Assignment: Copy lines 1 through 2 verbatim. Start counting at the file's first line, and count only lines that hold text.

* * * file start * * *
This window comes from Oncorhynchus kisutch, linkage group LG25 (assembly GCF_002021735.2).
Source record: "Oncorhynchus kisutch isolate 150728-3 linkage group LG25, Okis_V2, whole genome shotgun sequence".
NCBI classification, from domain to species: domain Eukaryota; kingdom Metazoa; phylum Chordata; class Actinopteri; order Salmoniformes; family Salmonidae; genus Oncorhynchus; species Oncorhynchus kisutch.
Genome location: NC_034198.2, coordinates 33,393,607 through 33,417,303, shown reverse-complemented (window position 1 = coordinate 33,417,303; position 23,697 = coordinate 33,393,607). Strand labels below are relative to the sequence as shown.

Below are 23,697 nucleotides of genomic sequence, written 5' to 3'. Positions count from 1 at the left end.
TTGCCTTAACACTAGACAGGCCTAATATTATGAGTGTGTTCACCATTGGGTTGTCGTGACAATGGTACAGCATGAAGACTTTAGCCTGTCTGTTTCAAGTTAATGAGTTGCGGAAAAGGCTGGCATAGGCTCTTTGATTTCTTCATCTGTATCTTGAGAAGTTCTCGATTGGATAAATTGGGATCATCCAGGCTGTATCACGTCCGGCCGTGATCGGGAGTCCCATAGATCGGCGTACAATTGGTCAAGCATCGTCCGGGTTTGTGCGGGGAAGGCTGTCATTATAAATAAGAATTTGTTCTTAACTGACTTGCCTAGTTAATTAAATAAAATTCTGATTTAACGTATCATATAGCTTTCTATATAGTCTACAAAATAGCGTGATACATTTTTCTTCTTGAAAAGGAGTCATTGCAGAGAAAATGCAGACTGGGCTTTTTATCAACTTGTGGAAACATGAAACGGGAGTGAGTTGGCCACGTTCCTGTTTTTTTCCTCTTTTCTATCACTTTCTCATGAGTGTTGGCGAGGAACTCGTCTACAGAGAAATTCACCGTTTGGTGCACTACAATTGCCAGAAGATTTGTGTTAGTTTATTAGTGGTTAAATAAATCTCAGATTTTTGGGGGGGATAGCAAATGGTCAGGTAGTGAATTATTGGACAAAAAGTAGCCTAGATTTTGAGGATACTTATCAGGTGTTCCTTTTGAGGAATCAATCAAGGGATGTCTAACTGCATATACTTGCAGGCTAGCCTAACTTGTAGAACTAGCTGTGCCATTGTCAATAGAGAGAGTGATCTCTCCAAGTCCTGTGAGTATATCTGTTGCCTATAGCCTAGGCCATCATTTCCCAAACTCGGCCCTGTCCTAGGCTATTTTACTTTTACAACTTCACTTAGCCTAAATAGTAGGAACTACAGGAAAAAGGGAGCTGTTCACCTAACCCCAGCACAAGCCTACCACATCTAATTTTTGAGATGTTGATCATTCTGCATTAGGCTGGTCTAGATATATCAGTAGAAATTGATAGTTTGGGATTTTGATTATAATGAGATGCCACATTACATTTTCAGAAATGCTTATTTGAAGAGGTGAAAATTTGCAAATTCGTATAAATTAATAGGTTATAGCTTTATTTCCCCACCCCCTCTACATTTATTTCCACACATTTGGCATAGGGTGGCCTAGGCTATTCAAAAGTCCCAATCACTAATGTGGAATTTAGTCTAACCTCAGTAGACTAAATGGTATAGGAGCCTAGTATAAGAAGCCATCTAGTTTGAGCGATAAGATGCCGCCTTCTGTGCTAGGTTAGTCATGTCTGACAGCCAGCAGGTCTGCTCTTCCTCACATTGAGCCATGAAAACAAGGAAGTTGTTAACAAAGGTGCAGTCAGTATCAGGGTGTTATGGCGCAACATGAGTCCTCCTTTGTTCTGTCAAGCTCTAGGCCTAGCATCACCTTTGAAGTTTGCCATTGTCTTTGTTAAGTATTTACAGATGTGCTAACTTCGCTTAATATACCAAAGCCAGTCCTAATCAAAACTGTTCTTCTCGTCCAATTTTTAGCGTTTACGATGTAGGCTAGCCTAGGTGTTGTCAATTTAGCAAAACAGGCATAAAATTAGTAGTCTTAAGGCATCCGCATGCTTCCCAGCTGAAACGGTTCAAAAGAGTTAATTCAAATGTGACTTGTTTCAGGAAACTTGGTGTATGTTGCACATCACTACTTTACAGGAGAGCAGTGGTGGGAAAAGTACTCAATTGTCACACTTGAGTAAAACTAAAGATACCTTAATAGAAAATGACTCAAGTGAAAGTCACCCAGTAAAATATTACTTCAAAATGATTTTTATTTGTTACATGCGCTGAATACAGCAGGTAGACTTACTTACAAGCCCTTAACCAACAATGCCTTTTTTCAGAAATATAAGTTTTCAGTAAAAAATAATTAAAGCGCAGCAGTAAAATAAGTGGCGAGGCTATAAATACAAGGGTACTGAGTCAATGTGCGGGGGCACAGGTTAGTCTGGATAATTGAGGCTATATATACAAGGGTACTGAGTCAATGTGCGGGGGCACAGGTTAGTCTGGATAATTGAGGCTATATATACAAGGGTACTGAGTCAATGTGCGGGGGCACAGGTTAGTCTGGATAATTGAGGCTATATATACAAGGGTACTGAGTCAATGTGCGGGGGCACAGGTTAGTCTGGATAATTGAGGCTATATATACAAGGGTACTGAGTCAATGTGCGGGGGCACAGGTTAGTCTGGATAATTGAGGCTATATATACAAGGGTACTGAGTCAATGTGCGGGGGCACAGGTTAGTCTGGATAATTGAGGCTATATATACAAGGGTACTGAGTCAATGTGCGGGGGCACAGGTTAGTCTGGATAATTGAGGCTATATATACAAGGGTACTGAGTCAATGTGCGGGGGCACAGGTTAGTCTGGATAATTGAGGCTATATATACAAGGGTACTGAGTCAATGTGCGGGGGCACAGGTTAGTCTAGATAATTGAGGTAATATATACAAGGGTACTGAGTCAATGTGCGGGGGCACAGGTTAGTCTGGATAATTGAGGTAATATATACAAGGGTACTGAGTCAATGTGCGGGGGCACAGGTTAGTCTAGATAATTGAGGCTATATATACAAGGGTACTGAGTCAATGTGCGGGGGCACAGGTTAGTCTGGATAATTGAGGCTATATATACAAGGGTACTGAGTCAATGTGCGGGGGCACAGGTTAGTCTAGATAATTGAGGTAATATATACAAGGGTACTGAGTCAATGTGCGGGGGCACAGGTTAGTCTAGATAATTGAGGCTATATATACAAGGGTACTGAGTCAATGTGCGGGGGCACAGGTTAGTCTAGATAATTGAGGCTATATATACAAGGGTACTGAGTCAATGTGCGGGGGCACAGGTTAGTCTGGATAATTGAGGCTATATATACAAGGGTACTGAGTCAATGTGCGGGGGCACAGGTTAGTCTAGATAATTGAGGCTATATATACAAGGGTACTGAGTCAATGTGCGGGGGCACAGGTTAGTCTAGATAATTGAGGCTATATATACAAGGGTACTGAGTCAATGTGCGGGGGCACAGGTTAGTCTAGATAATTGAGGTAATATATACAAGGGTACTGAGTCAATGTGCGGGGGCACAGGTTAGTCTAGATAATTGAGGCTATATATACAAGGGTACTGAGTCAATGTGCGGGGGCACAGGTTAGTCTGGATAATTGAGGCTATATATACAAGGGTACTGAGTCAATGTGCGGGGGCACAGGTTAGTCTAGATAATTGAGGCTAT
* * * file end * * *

This window comes from Oncorhynchus kisutch, linkage group LG25 (assembly GCF_002021735.2).
Source record: "Oncorhynchus kisutch isolate 150728-3 linkage group LG25, Okis_V2, whole genome shotgun sequence".